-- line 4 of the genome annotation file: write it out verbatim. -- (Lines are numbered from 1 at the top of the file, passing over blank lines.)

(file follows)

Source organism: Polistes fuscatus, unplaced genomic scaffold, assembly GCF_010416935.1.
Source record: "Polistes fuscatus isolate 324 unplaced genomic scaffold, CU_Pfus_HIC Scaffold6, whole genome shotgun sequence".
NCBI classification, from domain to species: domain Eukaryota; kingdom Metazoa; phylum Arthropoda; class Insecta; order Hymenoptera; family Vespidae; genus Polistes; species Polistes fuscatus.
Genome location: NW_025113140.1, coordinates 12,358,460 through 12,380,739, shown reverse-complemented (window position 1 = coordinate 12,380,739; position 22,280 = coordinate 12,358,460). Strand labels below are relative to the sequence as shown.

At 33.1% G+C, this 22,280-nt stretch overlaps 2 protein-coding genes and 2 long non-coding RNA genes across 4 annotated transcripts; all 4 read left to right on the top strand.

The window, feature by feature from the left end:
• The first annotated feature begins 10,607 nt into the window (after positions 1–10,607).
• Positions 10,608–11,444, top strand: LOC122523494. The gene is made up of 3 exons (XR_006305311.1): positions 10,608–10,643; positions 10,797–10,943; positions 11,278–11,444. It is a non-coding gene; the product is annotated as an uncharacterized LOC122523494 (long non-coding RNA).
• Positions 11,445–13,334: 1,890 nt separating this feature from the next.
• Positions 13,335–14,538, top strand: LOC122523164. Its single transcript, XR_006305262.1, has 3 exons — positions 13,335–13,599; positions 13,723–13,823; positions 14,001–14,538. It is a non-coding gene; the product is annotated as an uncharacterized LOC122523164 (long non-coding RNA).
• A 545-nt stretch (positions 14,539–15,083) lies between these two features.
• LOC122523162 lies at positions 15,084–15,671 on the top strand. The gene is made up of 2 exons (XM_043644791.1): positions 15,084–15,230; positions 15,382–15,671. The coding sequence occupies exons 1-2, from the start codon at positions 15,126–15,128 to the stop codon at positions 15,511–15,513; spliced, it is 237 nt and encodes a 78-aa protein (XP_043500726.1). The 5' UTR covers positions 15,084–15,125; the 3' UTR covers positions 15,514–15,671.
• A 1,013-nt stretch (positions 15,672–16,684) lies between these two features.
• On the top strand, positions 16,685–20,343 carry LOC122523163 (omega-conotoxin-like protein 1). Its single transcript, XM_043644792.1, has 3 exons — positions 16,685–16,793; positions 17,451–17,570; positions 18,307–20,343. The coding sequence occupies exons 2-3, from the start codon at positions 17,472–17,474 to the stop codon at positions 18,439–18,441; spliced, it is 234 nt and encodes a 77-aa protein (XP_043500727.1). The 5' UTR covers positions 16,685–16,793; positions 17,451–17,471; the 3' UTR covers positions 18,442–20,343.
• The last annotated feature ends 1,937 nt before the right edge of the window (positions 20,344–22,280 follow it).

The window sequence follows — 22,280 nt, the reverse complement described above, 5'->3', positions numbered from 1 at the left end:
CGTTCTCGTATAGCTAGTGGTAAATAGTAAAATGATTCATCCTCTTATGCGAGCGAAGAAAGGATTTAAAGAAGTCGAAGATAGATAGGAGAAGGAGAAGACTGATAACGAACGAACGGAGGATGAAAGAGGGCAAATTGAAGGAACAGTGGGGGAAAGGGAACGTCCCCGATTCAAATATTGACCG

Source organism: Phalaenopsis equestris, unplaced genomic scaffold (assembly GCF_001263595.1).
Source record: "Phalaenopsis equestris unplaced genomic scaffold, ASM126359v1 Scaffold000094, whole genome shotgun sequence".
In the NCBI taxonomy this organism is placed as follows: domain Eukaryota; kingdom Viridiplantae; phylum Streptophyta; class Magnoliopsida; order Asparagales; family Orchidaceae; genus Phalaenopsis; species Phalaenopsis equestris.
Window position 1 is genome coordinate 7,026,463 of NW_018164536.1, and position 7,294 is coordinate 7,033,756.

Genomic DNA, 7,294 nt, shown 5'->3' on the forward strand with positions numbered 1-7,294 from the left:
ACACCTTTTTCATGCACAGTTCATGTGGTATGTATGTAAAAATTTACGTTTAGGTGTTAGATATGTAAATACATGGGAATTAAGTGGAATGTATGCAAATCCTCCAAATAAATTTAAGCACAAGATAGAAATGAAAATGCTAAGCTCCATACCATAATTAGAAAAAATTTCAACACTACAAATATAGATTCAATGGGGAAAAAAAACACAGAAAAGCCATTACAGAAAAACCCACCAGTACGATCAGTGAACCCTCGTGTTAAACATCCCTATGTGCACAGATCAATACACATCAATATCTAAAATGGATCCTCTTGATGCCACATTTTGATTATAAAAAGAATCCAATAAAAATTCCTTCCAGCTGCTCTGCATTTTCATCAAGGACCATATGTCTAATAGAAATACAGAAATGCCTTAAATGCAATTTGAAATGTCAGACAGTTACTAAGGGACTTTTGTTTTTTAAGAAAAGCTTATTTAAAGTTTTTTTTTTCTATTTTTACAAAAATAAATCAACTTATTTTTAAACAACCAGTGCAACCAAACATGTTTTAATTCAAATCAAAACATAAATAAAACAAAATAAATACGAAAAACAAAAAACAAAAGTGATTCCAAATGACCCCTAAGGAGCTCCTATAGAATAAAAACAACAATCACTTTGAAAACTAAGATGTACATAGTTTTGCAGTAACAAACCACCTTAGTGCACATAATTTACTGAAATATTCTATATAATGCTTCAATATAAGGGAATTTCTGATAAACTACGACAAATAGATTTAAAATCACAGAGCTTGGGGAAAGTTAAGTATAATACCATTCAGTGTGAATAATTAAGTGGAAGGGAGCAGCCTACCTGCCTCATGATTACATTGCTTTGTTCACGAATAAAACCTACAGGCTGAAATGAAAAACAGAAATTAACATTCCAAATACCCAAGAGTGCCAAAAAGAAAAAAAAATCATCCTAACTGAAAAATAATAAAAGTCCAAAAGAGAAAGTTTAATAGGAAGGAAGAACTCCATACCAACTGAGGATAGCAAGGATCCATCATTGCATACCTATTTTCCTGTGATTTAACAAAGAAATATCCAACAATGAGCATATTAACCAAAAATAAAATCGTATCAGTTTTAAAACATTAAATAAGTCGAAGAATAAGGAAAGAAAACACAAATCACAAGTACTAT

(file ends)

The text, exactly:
Genome location: NW_025113140.1, coordinates 12,358,460 through 12,380,739, shown reverse-complemented (window position 1 = coordinate 12,380,739; position 22,280 = coordinate 12,358,460). Strand labels below are relative to the sequence as shown.